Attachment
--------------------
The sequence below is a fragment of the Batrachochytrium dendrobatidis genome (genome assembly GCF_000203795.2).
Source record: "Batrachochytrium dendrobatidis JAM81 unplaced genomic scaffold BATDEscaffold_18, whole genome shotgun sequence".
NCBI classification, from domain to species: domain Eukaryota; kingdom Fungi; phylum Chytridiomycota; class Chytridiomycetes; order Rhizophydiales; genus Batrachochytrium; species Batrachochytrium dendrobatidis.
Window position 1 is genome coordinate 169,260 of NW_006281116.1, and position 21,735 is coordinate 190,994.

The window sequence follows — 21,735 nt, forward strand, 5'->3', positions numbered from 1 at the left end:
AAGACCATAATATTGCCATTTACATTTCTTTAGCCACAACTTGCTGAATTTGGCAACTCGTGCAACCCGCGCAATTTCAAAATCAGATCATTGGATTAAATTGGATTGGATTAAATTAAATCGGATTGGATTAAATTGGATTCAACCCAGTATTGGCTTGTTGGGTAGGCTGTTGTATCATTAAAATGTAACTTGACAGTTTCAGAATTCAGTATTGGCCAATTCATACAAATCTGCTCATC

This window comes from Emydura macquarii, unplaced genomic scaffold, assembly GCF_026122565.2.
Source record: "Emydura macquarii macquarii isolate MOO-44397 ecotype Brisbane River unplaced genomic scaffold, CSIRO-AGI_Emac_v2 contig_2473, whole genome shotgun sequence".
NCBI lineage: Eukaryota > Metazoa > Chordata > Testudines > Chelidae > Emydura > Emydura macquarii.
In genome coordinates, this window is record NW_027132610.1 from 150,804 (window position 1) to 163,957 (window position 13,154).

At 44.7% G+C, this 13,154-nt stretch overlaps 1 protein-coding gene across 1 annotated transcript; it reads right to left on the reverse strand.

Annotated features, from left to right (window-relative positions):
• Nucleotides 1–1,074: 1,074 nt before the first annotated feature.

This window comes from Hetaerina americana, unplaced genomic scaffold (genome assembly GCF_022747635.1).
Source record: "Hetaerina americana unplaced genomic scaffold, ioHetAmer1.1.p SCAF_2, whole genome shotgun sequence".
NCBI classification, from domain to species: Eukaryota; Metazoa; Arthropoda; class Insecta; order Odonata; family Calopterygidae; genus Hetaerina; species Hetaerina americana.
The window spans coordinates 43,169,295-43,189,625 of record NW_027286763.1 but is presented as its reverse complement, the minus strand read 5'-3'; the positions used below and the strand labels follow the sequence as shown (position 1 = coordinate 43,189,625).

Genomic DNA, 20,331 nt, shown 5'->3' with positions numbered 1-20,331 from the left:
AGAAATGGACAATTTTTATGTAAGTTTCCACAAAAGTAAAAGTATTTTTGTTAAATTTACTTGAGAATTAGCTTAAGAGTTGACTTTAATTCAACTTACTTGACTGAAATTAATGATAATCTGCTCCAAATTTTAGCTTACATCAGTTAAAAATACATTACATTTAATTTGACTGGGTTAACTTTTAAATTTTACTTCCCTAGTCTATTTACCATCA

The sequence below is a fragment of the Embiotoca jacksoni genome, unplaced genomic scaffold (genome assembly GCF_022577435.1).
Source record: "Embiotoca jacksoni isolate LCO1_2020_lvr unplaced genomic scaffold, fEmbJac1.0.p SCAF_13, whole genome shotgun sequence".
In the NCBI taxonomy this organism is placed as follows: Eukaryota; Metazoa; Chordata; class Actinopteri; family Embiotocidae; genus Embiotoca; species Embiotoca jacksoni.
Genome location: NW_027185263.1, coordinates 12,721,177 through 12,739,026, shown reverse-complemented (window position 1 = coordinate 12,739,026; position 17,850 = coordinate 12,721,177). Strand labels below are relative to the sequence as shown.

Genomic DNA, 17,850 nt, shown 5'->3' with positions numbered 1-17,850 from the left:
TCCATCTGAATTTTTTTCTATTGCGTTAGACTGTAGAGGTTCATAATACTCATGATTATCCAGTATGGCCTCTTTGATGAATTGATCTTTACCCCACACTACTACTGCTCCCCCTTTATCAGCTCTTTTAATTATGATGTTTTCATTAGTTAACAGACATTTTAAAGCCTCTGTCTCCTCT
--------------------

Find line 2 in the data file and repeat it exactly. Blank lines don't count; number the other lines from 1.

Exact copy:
Source record: "Batrachochytrium dendrobatidis JAM81 unplaced genomic scaffold BATDEscaffold_18, whole genome shotgun sequence".